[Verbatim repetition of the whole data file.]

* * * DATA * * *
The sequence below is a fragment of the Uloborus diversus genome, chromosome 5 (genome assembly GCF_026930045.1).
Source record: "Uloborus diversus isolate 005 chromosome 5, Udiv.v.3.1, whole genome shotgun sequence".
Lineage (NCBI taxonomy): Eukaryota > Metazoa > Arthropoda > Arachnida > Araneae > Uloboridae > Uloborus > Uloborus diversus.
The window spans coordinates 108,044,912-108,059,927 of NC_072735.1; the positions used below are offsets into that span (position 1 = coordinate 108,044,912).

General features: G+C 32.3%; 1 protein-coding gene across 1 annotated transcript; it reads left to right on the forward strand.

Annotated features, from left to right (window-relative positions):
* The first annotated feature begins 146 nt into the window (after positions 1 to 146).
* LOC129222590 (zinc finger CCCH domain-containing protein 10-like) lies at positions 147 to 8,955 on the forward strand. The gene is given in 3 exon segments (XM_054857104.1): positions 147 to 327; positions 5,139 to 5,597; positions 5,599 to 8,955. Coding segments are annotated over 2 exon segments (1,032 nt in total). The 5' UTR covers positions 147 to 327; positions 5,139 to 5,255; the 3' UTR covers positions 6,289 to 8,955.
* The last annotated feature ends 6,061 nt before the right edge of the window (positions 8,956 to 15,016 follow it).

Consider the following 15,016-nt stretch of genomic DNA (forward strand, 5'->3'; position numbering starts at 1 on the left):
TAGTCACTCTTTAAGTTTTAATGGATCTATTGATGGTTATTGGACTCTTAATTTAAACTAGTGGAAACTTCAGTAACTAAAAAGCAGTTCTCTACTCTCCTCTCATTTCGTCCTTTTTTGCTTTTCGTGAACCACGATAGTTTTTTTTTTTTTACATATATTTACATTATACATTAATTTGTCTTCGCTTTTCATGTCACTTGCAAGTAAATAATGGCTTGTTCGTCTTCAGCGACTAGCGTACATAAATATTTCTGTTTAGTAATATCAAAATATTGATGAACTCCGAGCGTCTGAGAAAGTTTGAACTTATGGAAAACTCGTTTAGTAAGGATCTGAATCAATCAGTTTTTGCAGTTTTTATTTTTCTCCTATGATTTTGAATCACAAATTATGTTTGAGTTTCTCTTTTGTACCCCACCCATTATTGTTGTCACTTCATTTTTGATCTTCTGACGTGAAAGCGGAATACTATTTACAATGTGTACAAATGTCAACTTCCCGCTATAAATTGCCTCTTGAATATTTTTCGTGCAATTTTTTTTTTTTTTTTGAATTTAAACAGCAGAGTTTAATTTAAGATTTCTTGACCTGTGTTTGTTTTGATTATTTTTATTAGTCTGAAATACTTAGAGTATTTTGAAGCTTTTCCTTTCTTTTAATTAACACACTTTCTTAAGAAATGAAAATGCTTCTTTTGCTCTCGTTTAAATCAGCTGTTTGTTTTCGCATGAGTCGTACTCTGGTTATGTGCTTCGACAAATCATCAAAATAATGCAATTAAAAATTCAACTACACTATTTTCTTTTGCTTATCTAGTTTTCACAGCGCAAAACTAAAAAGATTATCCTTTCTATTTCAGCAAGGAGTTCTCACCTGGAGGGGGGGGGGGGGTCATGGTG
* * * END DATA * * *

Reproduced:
The sequence below is a fragment of the Uloborus diversus genome, chromosome 5 (genome assembly GCF_026930045.1).
Source record: "Uloborus diversus isolate 005 chromosome 5, Udiv.v.3.1, whole genome shotgun sequence".
Lineage (NCBI taxonomy): Eukaryota > Metazoa > Arthropoda > Arachnida > Araneae > Uloboridae > Uloborus > Uloborus diversus.
The window spans coordinates 108,044,912-108,059,927 of NC_072735.1; the positions used below are offsets into that span (position 1 = coordinate 108,044,912).

General features: G+C 32.3%; 1 protein-coding gene across 1 annotated transcript; it reads left to right on the forward strand.

Annotated features, from left to right (window-relative positions):
* The first annotated feature begins 146 nt into the window (after positions 1 to 146).
* LOC129222590 (zinc finger CCCH domain-containing protein 10-like) lies at positions 147 to 8,955 on the forward strand. The gene is given in 3 exon segments (XM_054857104.1): positions 147 to 327; positions 5,139 to 5,597; positions 5,599 to 8,955. Coding segments are annotated over 2 exon segments (1,032 nt in total). The 5' UTR covers positions 147 to 327; positions 5,139 to 5,255; the 3' UTR covers positions 6,289 to 8,955.
* The last annotated feature ends 6,061 nt before the right edge of the window (positions 8,956 to 15,016 follow it).

Consider the following 15,016-nt stretch of genomic DNA (forward strand, 5'->3'; position numbering starts at 1 on the left):
TAGTCACTCTTTAAGTTTTAATGGATCTATTGATGGTTATTGGACTCTTAATTTAAACTAGTGGAAACTTCAGTAACTAAAAAGCAGTTCTCTACTCTCCTCTCATTTCGTCCTTTTTTGCTTTTCGTGAACCACGATAGTTTTTTTTTTTTTACATATATTTACATTATACATTAATTTGTCTTCGCTTTTCATGTCACTTGCAAGTAAATAATGGCTTGTTCGTCTTCAGCGACTAGCGTACATAAATATTTCTGTTTAGTAATATCAAAATATTGATGAACTCCGAGCGTCTGAGAAAGTTTGAACTTATGGAAAACTCGTTTAGTAAGGATCTGAATCAATCAGTTTTTGCAGTTTTTATTTTTCTCCTATGATTTTGAATCACAAATTATGTTTGAGTTTCTCTTTTGTACCCCACCCATTATTGTTGTCACTTCATTTTTGATCTTCTGACGTGAAAGCGGAATACTATTTACAATGTGTACAAATGTCAACTTCCCGCTATAAATTGCCTCTTGAATATTTTTCGTGCAATTTTTTTTTTTTTTTTGAATTTAAACAGCAGAGTTTAATTTAAGATTTCTTGACCTGTGTTTGTTTTGATTATTTTTATTAGTCTGAAATACTTAGAGTATTTTGAAGCTTTTCCTTTCTTTTAATTAACACACTTTCTTAAGAAATGAAAATGCTTCTTTTGCTCTCGTTTAAATCAGCTGTTTGTTTTCGCATGAGTCGTACTCTGGTTATGTGCTTCGACAAATCATCAAAATAATGCAATTAAAAATTCAACTACACTATTTTCTTTTGCTTATCTAGTTTTCACAGCGCAAAACTAAAAAGATTATCCTTTCTATTTCAGCAAGGAGTTCTCACCTGGAGGGGGGGGGGGGGTCATGGTG